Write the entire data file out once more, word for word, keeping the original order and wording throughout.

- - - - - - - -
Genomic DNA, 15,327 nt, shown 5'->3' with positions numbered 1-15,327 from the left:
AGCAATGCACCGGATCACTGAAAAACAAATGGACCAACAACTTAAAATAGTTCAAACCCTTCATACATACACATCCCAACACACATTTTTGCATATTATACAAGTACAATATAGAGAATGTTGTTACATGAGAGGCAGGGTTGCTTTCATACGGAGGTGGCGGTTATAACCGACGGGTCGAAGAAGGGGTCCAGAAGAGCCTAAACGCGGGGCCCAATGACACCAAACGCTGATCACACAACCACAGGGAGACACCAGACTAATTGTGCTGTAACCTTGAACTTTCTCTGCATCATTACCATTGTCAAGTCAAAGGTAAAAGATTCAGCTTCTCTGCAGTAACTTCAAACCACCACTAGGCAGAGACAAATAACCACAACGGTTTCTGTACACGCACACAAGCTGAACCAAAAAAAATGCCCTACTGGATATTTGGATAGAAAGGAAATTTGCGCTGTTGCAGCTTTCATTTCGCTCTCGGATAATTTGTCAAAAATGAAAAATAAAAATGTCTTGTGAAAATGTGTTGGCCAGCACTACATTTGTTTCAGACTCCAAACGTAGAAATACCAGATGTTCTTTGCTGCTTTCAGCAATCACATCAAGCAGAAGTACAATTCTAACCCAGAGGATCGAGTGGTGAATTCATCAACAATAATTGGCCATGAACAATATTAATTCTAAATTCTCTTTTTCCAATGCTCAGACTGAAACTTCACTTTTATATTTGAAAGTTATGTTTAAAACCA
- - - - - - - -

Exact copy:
Genomic DNA, 15,327 nt, shown 5'->3' with positions numbered 1-15,327 from the left:
AGCAATGCACCGGATCACTGAAAAACAAATGGACCAACAACTTAAAATAGTTCAAACCCTTCATACATACACATCCCAACACACATTTTTGCATATTATACAAGTACAATATAGAGAATGTTGTTACATGAGAGGCAGGGTTGCTTTCATACGGAGGTGGCGGTTATAACCGACGGGTCGAAGAAGGGGTCCAGAAGAGCCTAAACGCGGGGCCCAATGACACCAAACGCTGATCACACAACCACAGGGAGACACCAGACTAATTGTGCTGTAACCTTGAACTTTCTCTGCATCATTACCATTGTCAAGTCAAAGGTAAAAGATTCAGCTTCTCTGCAGTAACTTCAAACCACCACTAGGCAGAGACAAATAACCACAACGGTTTCTGTACACGCACACAAGCTGAACCAAAAAAAATGCCCTACTGGATATTTGGATAGAAAGGAAATTTGCGCTGTTGCAGCTTTCATTTCGCTCTCGGATAATTTGTCAAAAATGAAAAATAAAAATGTCTTGTGAAAATGTGTTGGCCAGCACTACATTTGTTTCAGACTCCAAACGTAGAAATACCAGATGTTCTTTGCTGCTTTCAGCAATCACATCAAGCAGAAGTACAATTCTAACCCAGAGGATCGAGTGGTGAATTCATCAACAATAATTGGCCATGAACAATATTAATTCTAAATTCTCTTTTTCCAATGCTCAGACTGAAACTTCACTTTTATATTTGAAAGTTATGTTTAAAACCA